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Putting Inflation in Context


Current Inflation

With the economy and prices recovering, the price increases in March and April 2021 are magnified because of the declines seen in March and April 2020. Inflation is measured as the percentage change in the price of a basket of goods from the prior year. So, by construction, the April 2021 inflation report is comparing current prices with depressed prices from April 2020, during the COVID-19 lockdown.

Prices have recently increased because of adverse weather, shortages from supply chain disruptions, and increases in commodity prices caused by the rebound in U.S. and global output (e.g., crude oil, lumber, and steel).

Monetary Policy and Forecasts

Inflation now exceeds the Federal Open Market Committee's 2 percent inflation target. According to the St. Louis Fed's price pressures measure, there's a 61 percent probability that inflation will average more than 2.5 percent over the next 12 months—a level consistent with the Federal Open Market Committee's desire to achieve an inflation rate that "moderately" exceeds 2 percent for some time.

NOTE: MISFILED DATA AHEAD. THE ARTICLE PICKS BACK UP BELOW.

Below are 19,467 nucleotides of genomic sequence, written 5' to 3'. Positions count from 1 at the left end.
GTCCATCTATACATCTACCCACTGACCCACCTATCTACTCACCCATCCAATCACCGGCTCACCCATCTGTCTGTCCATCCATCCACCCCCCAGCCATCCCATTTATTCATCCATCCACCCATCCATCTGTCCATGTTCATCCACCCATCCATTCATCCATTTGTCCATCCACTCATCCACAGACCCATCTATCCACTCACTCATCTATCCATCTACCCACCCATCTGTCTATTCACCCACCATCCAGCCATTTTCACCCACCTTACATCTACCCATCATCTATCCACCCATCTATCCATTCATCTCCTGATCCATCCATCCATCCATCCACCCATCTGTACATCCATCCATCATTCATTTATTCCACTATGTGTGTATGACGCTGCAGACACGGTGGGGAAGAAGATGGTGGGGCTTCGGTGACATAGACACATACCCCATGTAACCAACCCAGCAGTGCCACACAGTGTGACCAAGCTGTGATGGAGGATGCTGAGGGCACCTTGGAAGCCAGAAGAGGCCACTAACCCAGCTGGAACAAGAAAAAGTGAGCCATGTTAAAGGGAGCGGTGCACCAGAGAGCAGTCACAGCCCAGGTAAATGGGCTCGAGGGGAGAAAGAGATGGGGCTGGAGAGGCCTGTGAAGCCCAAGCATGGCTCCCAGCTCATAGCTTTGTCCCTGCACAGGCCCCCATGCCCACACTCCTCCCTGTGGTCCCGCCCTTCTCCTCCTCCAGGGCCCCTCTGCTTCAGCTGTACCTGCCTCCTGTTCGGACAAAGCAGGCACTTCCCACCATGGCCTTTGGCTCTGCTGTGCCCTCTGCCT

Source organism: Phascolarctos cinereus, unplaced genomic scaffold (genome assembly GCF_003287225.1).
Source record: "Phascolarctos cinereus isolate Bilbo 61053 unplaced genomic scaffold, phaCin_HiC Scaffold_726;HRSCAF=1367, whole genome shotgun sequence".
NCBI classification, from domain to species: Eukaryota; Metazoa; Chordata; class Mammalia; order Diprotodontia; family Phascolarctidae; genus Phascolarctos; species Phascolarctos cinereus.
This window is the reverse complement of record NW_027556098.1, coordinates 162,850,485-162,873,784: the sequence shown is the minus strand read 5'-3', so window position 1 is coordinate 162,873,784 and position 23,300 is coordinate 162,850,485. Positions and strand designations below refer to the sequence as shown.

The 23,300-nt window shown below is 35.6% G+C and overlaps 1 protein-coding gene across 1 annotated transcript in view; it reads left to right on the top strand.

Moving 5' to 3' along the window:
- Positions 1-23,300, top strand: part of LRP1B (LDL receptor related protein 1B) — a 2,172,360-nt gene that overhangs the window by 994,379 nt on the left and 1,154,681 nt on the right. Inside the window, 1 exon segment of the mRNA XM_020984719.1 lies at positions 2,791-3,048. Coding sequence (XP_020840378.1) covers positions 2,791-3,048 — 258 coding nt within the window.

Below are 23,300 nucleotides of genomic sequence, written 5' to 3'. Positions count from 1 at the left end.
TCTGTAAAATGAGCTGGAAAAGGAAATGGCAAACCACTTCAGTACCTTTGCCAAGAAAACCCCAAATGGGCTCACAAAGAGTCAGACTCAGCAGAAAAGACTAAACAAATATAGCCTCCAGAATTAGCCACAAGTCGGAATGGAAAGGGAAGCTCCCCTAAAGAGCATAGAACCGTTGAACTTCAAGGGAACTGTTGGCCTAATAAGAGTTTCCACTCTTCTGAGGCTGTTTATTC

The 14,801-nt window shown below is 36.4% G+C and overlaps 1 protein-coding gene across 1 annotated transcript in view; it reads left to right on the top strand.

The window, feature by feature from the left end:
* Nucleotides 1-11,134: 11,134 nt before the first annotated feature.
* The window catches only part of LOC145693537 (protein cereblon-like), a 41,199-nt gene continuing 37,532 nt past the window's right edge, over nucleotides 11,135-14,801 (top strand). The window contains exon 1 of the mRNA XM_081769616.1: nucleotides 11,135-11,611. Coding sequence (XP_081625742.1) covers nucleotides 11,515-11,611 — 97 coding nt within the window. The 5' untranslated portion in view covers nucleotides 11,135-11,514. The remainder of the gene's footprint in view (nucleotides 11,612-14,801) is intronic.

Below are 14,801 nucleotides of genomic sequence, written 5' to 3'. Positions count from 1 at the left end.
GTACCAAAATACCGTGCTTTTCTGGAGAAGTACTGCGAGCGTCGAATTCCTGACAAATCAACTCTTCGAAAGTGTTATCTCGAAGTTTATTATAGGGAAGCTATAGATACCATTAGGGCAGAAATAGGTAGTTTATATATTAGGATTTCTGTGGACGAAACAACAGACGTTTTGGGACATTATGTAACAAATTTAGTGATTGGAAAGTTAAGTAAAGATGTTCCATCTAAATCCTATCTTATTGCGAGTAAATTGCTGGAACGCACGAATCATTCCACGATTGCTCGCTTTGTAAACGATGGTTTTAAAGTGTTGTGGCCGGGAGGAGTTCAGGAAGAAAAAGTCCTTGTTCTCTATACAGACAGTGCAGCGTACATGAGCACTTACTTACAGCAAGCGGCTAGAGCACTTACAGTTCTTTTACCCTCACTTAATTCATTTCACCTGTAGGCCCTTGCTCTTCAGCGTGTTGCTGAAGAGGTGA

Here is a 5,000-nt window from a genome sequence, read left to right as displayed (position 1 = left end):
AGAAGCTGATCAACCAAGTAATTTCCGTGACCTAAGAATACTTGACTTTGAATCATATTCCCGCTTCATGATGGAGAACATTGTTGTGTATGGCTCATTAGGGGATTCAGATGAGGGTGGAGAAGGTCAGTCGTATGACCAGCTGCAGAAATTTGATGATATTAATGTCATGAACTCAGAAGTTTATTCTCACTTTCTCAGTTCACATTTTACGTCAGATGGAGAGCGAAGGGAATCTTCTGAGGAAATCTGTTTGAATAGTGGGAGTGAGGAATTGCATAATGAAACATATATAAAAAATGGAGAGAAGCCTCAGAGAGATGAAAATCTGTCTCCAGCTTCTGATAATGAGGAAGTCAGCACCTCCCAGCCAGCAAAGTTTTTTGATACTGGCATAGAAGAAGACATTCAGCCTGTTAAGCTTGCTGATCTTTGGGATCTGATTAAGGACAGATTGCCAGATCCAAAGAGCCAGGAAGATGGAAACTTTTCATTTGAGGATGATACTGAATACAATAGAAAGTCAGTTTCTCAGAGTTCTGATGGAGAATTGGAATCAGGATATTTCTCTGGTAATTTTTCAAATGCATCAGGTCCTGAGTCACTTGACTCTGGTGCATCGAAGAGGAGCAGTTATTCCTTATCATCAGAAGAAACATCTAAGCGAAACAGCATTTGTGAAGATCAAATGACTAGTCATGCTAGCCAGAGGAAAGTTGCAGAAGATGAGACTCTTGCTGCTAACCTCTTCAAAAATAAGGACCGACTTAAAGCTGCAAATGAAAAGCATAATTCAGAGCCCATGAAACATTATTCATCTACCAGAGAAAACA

International Inflation

Expected inflation rates have risen similarly in many countries after fiscal and monetary stimulus helped economies recover from the COVID-19 lockdown.

Inflation rates have historically been more internationally synchronized than business cycle variables, such as output and employment, and this synchronization has broadened to include more types of goods and services. The globalization of supply chains, labor, and financial markets has helped link international price changes more tightly.